PARIS — Startup satellite operator NewSat of Australia announced Dec. 9 it has selected Europe’s Arianespace consortium to launch NewSat’s Jabiru-1 Ka-band broadband satellite, to be built by Lockheed Martin, in late 2014 for coverage over the Middle East and South Asia.
Melbourne-based NewSat said the agreements — the word “contract” is not used in the statement — with Evry, France-based Arianespace and with Sunnyvale, Calif.-based Lockheed Martin Space Systems assume the contractors will be successful in securing low-interest financing from their respective export-credit agencies.
NewSat said Lockheed Martin will be helping secure U.S. Export-Import Bank financing, while Arianespace will assist with bank financing backed by France’s Coface. NewSat said it expects the project will be financed 75-80 percent by the export-credit agency loans, and 20-25 percent by equity.
NewSat, which is listed on the Australian Stock Exchange, told investors that the Lockheed Martin agreement is conditioned on Newsat’s receipt of full financing by June 30, 2012. Even so, NewSat said, “construction … will commence immediately” on Jabiru-1.
The company told investors during a Nov. 30 presentation that it had secured $279 million in binding contract bookings for Jabiru-1, with nonbinding agreements for additional capacity that would generate revenue of more than $50 million a year. The satellite is tentatively designed to produce more than 7 gigahertz of Ka-band output, a figure that NewSat said could change in the coming months as the satellite’s design and construction progress.
TrustComm Inc. of Houston has booked $105 million in Jabiru-1 capacity for government and commercial customers in the Middle East, NewSat said. The commitment is $28 million in capacity for the satellite’s first year in orbit, with the remaining payments to cover capacity delivered in the second and third year of the satellite’s service life.
In the biggest single contract NewSat has announced so far, Pakistani telecommunications provider 3a Technology of Karachi booked $134 million in Jabiru-1 capacity for 10 years.
NewSat operates two teleports in Australia. For the fiscal year ending June 30, 2011, the company reported revenue of 28.8 million Australian dollars ($30.5 million) and operating cash flow of 900,000 Australian dollars.
NewSat has been trying to stitch together the necessarily financial and regulatory pieces for its Jabiru-1 satellite for several years. The company announced a breakthrough in February when it said it had purchased rights to seven geostationary orbital slots from AP Kypros Satellites Ltd. of Cyprus.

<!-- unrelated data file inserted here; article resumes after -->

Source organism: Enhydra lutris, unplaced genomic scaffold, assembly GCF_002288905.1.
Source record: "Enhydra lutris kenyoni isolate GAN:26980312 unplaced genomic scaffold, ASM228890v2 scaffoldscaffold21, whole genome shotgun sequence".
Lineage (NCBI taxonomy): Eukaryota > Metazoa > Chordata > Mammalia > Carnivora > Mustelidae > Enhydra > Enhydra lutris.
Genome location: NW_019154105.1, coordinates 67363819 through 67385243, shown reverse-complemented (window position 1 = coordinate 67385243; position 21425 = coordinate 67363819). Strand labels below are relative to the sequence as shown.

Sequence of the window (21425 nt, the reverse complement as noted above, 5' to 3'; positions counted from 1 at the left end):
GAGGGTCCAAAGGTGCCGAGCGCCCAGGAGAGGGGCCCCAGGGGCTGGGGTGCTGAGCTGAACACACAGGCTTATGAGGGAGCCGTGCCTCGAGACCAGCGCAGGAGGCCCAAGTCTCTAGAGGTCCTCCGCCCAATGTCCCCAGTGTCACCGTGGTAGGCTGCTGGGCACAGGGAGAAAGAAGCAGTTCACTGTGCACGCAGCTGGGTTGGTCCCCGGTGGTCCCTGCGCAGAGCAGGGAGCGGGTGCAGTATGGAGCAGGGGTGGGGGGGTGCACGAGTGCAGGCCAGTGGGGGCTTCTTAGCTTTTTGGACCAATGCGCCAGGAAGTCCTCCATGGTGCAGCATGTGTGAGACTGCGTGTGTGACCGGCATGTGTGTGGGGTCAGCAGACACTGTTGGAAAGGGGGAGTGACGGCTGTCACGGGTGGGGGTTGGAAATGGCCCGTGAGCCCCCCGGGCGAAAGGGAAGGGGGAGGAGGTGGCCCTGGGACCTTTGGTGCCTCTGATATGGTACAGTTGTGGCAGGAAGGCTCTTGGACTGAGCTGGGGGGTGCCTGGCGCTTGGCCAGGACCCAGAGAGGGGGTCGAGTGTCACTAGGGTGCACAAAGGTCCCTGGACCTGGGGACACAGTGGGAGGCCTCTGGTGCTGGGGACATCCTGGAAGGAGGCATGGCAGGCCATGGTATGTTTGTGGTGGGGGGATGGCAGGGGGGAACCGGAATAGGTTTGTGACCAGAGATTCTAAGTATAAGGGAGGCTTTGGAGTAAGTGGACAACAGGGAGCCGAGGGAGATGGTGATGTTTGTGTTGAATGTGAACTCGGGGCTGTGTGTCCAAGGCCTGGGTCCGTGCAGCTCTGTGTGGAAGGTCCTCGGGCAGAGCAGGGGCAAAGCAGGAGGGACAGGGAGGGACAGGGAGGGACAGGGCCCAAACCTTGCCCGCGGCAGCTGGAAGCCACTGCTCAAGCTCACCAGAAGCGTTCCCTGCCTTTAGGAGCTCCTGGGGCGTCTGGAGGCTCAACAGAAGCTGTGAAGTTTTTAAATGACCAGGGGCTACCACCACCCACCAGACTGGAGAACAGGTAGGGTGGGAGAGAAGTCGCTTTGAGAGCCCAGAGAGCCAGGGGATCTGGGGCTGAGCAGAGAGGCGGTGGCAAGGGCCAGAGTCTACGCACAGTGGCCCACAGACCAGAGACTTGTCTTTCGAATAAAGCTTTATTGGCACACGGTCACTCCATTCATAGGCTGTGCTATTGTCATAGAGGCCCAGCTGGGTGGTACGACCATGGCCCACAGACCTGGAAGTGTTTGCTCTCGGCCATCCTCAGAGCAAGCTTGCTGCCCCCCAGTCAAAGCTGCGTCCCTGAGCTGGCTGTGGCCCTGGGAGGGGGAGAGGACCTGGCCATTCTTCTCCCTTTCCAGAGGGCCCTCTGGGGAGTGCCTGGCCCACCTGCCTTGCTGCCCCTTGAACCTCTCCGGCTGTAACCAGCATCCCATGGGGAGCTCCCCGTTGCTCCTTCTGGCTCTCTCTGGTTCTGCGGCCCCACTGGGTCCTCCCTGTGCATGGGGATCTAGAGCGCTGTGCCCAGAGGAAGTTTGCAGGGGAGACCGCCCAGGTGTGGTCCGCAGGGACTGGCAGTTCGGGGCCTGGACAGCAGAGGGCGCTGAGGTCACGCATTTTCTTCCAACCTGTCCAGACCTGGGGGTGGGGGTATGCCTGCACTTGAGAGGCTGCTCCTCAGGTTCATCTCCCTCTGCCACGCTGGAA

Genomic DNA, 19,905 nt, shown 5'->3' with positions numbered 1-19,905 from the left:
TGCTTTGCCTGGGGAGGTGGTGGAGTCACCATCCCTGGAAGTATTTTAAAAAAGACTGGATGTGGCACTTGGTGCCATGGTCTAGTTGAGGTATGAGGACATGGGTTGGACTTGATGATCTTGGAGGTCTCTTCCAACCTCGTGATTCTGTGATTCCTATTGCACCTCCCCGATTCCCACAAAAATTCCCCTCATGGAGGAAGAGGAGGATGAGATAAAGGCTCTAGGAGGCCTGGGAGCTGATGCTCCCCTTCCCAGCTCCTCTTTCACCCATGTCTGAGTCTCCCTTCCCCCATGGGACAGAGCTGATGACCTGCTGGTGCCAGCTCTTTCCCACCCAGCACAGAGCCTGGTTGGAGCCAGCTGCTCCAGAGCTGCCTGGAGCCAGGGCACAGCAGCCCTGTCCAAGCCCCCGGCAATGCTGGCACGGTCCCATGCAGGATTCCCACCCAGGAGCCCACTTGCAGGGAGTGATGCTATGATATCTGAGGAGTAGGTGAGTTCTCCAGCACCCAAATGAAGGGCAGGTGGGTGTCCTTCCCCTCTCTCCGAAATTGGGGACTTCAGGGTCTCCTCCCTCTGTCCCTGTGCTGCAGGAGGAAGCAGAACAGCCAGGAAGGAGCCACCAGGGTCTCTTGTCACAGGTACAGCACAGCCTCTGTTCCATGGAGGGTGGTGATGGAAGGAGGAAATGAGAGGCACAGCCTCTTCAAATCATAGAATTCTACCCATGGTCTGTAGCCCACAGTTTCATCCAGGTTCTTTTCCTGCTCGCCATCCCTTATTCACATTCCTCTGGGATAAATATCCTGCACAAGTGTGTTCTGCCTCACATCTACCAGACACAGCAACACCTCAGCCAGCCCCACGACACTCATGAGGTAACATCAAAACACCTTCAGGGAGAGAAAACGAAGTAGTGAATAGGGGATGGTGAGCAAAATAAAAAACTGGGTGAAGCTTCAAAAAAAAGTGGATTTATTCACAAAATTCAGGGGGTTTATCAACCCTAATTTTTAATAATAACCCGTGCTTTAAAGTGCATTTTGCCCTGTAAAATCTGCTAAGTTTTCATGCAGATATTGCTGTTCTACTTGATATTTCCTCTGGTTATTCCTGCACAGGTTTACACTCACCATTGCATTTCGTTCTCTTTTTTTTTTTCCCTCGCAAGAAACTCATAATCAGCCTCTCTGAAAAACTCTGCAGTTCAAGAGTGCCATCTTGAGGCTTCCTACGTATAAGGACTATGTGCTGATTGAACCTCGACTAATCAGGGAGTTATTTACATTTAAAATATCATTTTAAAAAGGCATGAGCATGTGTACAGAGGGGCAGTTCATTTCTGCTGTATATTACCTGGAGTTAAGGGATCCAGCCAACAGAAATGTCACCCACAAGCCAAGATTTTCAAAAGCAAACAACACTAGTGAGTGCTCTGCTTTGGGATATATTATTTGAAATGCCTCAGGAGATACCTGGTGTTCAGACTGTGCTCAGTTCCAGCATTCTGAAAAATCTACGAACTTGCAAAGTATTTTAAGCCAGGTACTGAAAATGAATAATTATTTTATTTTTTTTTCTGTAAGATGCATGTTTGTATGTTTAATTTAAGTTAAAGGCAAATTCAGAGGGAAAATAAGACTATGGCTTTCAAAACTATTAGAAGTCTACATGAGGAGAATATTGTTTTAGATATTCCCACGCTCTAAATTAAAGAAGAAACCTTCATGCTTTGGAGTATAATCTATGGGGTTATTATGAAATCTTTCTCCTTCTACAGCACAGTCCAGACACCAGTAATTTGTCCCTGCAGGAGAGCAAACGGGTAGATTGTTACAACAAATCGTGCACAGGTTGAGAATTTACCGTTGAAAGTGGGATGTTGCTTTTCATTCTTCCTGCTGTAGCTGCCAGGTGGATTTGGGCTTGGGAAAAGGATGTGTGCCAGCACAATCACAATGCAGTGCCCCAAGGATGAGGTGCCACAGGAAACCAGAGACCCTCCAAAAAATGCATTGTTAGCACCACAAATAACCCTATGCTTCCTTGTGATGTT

Kypros, established in 2006, said it has secured rights from the Cypriot government to nine orbital slots. NewSat said it has obtained exclusive use of one of those slots, 50 percent of the frequencies available at two other orbital positions and options at four others.
NewSat told investors it agreed to make five cash installments and a final payment in NewSat shares to Kypros in exchange for the orbital positions. NewSat said the cash payment to Kypros “is well within the means of the company and can be financed with available cash and reserves.”
Kypros founder and Chief Executive Angelos Pieri did not immediately respond to requests for comment on whether the NewSat payments have been made and on the state of frequency coordination at the NewSat orbital positions.
Access to orbital positions and broadcast frequencies is coordinated through the International Telecommunication Union (ITU), a Geneva-based United Nations affiliate. Reservations placed in the ITU’s master register of satellite networks are generally on a first-come, first-served basis.
Once a satellite network has registered with the ITU, it must build and launch its satellite within a certain period of time or risk losing its rights. Kypros has said it must place satellites at its Cyprus-registered slots within seven years of registering with the ITU. Some of the slots were registered in 2008, others in 2010.
A NewSat investor presentation identified Jabiru orbital slots at 90 degrees east and 54 degrees east, among other locations.
NewSat has said it plans a satellite dedicated to Australian broadband service to government and corporate customers. The company has sought to persuade investors that Australia’s NBN Co., which is under government mandate to provide broadband to all Australians and has announced plans to launch Ka-band satellite capacity, is no threat to NewSat’s business plan.
The NBN project, NewSat said, is focused on consumers and small businesses, while Jabiru-1 in Australia will be targeting government and large corporate customers.